Click to order .

Author: Ellen Bernstein-Ellis MA, CCC-SLP

Stroke Connection Magazine is a free publication of the American Heart/Stroke Association. Click Here to sign up for this free publication.

To help a loved one with aphasia, your resource basket might include the tips and items below. No single strategy or resource is right for every person, situation or conversation.

Personal portfolio: Create a binder to show off significant mementos like letters, photos of special events or people, newspaper clippings or anything else you want to share. Include a personal record of past achievements and personal milestones. A visual record can make it easier to share memories and inspire activities that are hard to express due to aphasia.

Communication book: Create your own communication book or buy one ready-made. It can be full-sized for home, purse- or pocket-sized for trips. Start with personal, medical and emergency information. Include a list of family and friends and their photos. Use business cards from a favorite restaurant or hairdresser. You can also add pictures, words or photographs grouped by category to help with clothing, food, places, feelings, numbers, days of the week, months and so on. Include information about special hobbies, interests or highlights from the week’s activities.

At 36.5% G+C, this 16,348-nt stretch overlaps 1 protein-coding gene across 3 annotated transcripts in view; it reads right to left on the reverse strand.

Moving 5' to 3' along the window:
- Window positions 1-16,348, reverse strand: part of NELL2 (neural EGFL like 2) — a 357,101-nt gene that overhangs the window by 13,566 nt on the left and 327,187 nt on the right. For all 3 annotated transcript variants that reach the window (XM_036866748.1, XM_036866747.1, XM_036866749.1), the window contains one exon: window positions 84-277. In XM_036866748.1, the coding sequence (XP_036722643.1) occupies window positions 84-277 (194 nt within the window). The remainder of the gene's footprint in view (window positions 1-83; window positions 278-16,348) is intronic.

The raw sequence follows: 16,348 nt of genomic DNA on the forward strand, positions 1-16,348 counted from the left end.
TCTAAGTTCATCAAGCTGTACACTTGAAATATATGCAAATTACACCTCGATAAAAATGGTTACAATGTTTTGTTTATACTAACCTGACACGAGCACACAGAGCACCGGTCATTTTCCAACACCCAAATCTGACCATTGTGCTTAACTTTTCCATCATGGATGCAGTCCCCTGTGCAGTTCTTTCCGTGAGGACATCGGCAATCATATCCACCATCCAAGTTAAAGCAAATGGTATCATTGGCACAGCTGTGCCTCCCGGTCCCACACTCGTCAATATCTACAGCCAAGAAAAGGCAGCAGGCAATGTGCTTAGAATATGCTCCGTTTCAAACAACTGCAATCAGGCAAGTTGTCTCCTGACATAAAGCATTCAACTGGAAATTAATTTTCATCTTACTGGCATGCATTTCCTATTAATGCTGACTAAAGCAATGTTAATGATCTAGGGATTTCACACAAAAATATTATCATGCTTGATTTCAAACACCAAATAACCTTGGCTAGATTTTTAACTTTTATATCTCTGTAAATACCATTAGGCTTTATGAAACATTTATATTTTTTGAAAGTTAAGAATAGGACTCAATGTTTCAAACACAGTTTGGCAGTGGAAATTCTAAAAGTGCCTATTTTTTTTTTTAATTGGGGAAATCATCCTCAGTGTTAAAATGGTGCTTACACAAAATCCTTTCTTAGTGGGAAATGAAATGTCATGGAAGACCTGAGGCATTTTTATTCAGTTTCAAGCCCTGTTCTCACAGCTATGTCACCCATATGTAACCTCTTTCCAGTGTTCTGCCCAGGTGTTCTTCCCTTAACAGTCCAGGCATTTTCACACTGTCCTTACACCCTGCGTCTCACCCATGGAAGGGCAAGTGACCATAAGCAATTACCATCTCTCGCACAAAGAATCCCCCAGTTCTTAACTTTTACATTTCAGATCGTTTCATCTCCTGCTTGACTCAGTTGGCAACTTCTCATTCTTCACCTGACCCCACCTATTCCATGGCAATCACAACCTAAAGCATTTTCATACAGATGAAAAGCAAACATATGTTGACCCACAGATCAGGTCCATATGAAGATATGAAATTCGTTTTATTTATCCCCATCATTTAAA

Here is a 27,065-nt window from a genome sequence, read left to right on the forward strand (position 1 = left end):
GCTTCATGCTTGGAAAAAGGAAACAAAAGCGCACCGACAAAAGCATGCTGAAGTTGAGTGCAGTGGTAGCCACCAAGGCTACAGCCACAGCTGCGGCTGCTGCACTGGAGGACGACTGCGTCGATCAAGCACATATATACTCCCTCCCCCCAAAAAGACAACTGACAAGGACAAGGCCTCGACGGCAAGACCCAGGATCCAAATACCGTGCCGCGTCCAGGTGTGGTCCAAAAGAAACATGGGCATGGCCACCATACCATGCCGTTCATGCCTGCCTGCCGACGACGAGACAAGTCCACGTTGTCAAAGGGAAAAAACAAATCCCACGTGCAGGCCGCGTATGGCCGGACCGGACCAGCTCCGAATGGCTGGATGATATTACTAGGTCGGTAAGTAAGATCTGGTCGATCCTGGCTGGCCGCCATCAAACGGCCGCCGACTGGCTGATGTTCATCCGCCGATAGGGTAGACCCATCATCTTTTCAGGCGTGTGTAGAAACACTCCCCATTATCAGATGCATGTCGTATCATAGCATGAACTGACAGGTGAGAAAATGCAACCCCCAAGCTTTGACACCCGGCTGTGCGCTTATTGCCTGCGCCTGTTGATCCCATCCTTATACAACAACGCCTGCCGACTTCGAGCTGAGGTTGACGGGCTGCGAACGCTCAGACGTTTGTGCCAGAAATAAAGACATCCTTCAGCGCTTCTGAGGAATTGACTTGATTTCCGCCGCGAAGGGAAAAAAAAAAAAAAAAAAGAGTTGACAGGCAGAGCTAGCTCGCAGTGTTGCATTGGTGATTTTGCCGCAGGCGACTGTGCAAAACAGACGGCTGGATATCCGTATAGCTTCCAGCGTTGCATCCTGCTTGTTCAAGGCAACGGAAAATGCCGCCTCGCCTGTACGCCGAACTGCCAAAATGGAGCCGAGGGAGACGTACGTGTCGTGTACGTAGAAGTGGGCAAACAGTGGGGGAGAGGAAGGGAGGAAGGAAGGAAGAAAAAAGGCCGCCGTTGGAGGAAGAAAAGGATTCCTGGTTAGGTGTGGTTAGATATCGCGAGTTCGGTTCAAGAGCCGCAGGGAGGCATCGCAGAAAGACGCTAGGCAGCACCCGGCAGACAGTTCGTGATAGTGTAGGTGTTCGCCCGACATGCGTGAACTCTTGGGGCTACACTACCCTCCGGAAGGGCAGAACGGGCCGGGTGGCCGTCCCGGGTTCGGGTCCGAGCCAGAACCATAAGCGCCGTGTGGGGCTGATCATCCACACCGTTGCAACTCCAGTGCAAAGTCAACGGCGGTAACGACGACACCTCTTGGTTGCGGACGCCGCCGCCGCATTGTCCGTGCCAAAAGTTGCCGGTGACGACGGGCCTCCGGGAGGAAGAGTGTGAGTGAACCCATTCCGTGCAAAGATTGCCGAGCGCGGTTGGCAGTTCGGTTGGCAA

Maps: Collect maps of your state, the United States and the world. A smaller map of your local area or neighborhood is quite useful. Pointing to a place on a map is usually much easier for a person with aphasia than recalling the name of a specific location.

Picture resources: “The Wordless Travel Book” published by Ten Speed Press is a great resource for everyday pictures organized by categories. Picture dictionaries also help share ideas. The Aphasia Institute offers booklets to make it easier to communicate in specific situations, such as with a doctor or clergy.

Resource Cards: People with aphasia may confuse related groups of words like yes/no, numbers or colors. Make a card with the words “Yes” and “No” written in large letters and paired with a drawing of a happy (YES) and sad (NO) face. Also it’s helpful to have a number card with 1 – 10 on one side and 10, 20, 30, etc on the other. Use crayons or markers to create a color card.

Picture scale: Make a card with a 1 – 10 scale. Put a sad face over the 1, a neutral face over the 5 and a happy face over the 10. This helps a person give more than just a yes/no response. It is a great way to get an opinion, by asking the person with aphasia how much he or she liked or disliked a movie, restaurant, etc., or to get someone to describe how they’re feeling.